Above: Ruins from the ancient city of Palmyra, pictured in 2014.
The British-based Syrian Observatory for Human Rights said in a statement on Sunday that IS fighters had detonated “large quantities of explosives” around the temple of Baalshamin around one month ago.
Maamoun Abdul-Karim, the head of Syria’s Directorate of Antiquities and Museums, also said that the temple had been damaged but claimed that the bombing happened on Sunday.
The temple of Baalshamin was built more than 2,000 years ago and was dedicated to the Phoenician god Baalshamin.
Professor Abdul-Karim told Channel 4 News: “I received today conformation of the destruction of the temple of Bahs in Palmyra yesterday.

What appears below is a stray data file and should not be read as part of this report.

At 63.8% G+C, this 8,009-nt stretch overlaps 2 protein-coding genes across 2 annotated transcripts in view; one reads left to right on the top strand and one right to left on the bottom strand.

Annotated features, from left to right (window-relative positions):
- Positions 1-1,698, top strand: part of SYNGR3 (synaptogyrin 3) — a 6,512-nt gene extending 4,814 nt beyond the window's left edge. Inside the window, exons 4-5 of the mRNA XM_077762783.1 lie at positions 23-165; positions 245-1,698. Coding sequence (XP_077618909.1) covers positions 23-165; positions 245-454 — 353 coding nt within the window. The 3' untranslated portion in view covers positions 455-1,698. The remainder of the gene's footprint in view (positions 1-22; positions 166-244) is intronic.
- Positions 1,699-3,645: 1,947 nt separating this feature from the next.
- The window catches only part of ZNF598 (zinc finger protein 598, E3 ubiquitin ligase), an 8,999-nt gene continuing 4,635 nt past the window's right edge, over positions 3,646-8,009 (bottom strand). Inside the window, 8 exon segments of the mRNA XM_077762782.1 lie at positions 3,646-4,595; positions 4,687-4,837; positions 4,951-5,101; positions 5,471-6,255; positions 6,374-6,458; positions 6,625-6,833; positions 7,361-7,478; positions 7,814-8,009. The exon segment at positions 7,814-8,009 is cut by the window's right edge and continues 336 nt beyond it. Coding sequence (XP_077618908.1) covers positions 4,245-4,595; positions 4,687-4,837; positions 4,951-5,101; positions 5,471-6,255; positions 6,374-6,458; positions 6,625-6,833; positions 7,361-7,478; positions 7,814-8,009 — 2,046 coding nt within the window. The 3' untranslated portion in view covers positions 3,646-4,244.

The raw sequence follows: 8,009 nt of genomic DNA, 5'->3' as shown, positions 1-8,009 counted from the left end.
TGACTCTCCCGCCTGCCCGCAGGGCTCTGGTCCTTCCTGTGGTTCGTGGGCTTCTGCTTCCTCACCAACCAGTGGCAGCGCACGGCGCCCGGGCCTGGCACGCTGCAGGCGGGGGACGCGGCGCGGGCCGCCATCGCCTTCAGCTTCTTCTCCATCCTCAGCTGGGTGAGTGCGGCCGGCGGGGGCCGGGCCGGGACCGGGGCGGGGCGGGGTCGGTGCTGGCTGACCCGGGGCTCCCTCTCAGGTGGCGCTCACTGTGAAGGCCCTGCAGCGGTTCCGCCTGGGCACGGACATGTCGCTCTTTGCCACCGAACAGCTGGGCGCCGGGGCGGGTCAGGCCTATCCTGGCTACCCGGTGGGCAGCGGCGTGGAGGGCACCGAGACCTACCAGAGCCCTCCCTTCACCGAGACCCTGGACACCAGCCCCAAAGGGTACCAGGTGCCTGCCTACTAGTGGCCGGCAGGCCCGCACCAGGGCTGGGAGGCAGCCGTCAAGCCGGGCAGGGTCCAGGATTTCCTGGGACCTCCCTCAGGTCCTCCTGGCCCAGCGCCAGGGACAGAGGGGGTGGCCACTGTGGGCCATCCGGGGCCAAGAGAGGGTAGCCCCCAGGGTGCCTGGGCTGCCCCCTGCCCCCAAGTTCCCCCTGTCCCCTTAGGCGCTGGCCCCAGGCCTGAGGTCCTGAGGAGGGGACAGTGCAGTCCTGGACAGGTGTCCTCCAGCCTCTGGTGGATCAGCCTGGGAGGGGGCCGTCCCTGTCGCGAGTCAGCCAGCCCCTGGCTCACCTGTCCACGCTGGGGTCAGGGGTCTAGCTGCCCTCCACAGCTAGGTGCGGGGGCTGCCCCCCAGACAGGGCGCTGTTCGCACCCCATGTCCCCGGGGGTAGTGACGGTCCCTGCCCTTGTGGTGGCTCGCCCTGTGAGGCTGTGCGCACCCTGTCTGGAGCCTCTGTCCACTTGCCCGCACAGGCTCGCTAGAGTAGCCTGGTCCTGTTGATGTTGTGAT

“ISIS destroyed this temple. Why yesterday? Why now? It’s propaganda. What we have is new information about the barbaric mentality of these groups now in Palmyra. We are shocked. It is bad and very sad news. We are very afraid today.”
The Islamic State group took control of Palmyra in May this year, sparking fears that militants would destroy large portions of the site as they have done with other historical areas they control in Syria and Iraq.
The militant group believe that any shrine or statue implying the existence of another deity should be destroyed.
Last week it emerged that 81-year-old Khaled al-Asaad, who had looked after the Palmyra site for the past four decades, had been executed by Islamic State fighters.
Much of the site’s treasures and most precious artefacts were moved to the relative safety of the city of Damascus before Palmyra fell to Islamic State militants. Mr al-Asaad refused to reveal where the artefacts had been taken to, and so Islamic State fighters killed him.